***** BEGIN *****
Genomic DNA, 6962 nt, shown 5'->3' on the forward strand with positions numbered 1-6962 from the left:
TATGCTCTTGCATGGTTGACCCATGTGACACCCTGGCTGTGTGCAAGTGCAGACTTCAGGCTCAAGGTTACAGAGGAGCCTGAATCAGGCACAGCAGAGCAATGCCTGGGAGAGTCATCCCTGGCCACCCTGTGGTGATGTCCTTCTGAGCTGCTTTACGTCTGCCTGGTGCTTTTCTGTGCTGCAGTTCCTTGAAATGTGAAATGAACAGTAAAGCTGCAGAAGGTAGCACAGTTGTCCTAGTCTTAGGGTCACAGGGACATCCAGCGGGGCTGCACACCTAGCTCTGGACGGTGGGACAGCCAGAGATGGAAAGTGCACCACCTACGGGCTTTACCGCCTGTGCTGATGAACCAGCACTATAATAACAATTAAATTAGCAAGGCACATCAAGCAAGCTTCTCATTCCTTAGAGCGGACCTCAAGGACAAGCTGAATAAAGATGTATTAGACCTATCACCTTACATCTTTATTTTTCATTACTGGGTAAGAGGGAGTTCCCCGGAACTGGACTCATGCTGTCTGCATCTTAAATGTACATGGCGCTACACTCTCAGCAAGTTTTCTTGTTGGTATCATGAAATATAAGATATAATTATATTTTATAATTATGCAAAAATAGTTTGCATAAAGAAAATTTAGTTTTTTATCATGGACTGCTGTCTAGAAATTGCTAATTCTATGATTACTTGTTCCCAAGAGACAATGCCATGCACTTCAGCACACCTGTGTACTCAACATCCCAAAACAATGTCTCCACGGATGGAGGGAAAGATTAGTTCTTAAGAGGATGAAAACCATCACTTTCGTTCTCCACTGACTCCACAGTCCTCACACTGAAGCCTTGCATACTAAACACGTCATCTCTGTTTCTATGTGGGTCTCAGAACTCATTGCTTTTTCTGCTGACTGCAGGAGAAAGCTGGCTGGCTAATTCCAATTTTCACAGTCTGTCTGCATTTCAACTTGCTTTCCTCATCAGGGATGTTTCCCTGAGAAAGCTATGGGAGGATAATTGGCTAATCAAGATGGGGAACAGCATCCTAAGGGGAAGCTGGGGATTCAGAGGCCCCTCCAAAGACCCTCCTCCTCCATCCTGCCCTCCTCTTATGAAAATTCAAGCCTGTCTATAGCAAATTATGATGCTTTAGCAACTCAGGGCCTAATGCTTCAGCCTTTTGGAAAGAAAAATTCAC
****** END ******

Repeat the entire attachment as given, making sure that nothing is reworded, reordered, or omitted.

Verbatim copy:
Genomic DNA, 6962 nt, shown 5'->3' on the forward strand with positions numbered 1-6962 from the left:
TATGCTCTTGCATGGTTGACCCATGTGACACCCTGGCTGTGTGCAAGTGCAGACTTCAGGCTCAAGGTTACAGAGGAGCCTGAATCAGGCACAGCAGAGCAATGCCTGGGAGAGTCATCCCTGGCCACCCTGTGGTGATGTCCTTCTGAGCTGCTTTACGTCTGCCTGGTGCTTTTCTGTGCTGCAGTTCCTTGAAATGTGAAATGAACAGTAAAGCTGCAGAAGGTAGCACAGTTGTCCTAGTCTTAGGGTCACAGGGACATCCAGCGGGGCTGCACACCTAGCTCTGGACGGTGGGACAGCCAGAGATGGAAAGTGCACCACCTACGGGCTTTACCGCCTGTGCTGATGAACCAGCACTATAATAACAATTAAATTAGCAAGGCACATCAAGCAAGCTTCTCATTCCTTAGAGCGGACCTCAAGGACAAGCTGAATAAAGATGTATTAGACCTATCACCTTACATCTTTATTTTTCATTACTGGGTAAGAGGGAGTTCCCCGGAACTGGACTCATGCTGTCTGCATCTTAAATGTACATGGCGCTACACTCTCAGCAAGTTTTCTTGTTGGTATCATGAAATATAAGATATAATTATATTTTATAATTATGCAAAAATAGTTTGCATAAAGAAAATTTAGTTTTTTATCATGGACTGCTGTCTAGAAATTGCTAATTCTATGATTACTTGTTCCCAAGAGACAATGCCATGCACTTCAGCACACCTGTGTACTCAACATCCCAAAACAATGTCTCCACGGATGGAGGGAAAGATTAGTTCTTAAGAGGATGAAAACCATCACTTTCGTTCTCCACTGACTCCACAGTCCTCACACTGAAGCCTTGCATACTAAACACGTCATCTCTGTTTCTATGTGGGTCTCAGAACTCATTGCTTTTTCTGCTGACTGCAGGAGAAAGCTGGCTGGCTAATTCCAATTTTCACAGTCTGTCTGCATTTCAACTTGCTTTCCTCATCAGGGATGTTTCCCTGAGAAAGCTATGGGAGGATAATTGGCTAATCAAGATGGGGAACAGCATCCTAAGGGGAAGCTGGGGATTCAGAGGCCCCTCCAAAGACCCTCCTCCTCCATCCTGCCCTCCTCTTATGAAAATTCAAGCCTGTCTATAGCAAATTATGATGCTTTAGCAACTCAGGGCCTAATGCTTCAGCCTTTTGGAAAGAAAAATTCAC